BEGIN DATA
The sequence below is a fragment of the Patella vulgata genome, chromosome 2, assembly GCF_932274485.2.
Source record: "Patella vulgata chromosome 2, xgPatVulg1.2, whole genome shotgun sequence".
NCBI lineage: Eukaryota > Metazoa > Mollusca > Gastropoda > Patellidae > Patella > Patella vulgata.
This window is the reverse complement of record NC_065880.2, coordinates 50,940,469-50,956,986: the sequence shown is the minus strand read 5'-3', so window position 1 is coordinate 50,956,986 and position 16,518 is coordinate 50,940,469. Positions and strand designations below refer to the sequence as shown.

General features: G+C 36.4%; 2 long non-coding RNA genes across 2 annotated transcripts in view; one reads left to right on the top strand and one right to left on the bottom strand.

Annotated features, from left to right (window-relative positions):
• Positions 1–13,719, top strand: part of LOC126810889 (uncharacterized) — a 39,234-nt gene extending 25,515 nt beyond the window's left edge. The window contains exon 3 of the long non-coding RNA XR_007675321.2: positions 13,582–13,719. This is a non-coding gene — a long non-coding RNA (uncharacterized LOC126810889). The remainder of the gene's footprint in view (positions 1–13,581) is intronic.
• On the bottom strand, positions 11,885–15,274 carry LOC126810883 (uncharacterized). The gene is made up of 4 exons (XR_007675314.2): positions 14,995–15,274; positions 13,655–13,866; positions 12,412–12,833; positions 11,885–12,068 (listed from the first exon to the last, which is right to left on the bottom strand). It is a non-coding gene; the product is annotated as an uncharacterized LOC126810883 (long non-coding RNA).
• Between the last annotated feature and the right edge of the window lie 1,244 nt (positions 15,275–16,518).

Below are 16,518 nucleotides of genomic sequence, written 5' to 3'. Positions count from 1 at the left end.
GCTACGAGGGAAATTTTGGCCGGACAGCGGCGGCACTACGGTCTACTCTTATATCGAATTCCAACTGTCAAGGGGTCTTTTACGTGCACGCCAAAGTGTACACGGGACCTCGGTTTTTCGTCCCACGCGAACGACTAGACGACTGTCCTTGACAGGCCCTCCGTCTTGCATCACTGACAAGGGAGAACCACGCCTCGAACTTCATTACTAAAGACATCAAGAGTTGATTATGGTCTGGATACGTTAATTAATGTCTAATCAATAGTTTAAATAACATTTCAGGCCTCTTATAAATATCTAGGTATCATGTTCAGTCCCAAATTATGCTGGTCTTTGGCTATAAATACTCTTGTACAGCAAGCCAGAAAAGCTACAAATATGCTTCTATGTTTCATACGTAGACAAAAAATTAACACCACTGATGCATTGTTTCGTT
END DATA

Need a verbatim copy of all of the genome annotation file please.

The sequence below is a fragment of the Patella vulgata genome, chromosome 2, assembly GCF_932274485.2.
Source record: "Patella vulgata chromosome 2, xgPatVulg1.2, whole genome shotgun sequence".
NCBI lineage: Eukaryota > Metazoa > Mollusca > Gastropoda > Patellidae > Patella > Patella vulgata.
This window is the reverse complement of record NC_065880.2, coordinates 50,940,469-50,956,986: the sequence shown is the minus strand read 5'-3', so window position 1 is coordinate 50,956,986 and position 16,518 is coordinate 50,940,469. Positions and strand designations below refer to the sequence as shown.

General features: G+C 36.4%; 2 long non-coding RNA genes across 2 annotated transcripts in view; one reads left to right on the top strand and one right to left on the bottom strand.

Annotated features, from left to right (window-relative positions):
• Positions 1–13,719, top strand: part of LOC126810889 (uncharacterized) — a 39,234-nt gene extending 25,515 nt beyond the window's left edge. The window contains exon 3 of the long non-coding RNA XR_007675321.2: positions 13,582–13,719. This is a non-coding gene — a long non-coding RNA (uncharacterized LOC126810889). The remainder of the gene's footprint in view (positions 1–13,581) is intronic.
• On the bottom strand, positions 11,885–15,274 carry LOC126810883 (uncharacterized). The gene is made up of 4 exons (XR_007675314.2): positions 14,995–15,274; positions 13,655–13,866; positions 12,412–12,833; positions 11,885–12,068 (listed from the first exon to the last, which is right to left on the bottom strand). It is a non-coding gene; the product is annotated as an uncharacterized LOC126810883 (long non-coding RNA).
• Between the last annotated feature and the right edge of the window lie 1,244 nt (positions 15,275–16,518).

Below are 16,518 nucleotides of genomic sequence, written 5' to 3'. Positions count from 1 at the left end.
GCTACGAGGGAAATTTTGGCCGGACAGCGGCGGCACTACGGTCTACTCTTATATCGAATTCCAACTGTCAAGGGGTCTTTTACGTGCACGCCAAAGTGTACACGGGACCTCGGTTTTTCGTCCCACGCGAACGACTAGACGACTGTCCTTGACAGGCCCTCCGTCTTGCATCACTGACAAGGGAGAACCACGCCTCGAACTTCATTACTAAAGACATCAAGAGTTGATTATGGTCTGGATACGTTAATTAATGTCTAATCAATAGTTTAAATAACATTTCAGGCCTCTTATAAATATCTAGGTATCATGTTCAGTCCCAAATTATGCTGGTCTTTGGCTATAAATACTCTTGTACAGCAAGCCAGAAAAGCTACAAATATGCTTCTATGTTTCATACGTAGACAAAAAATTAACACCACTGATGCATTGTTTCGTT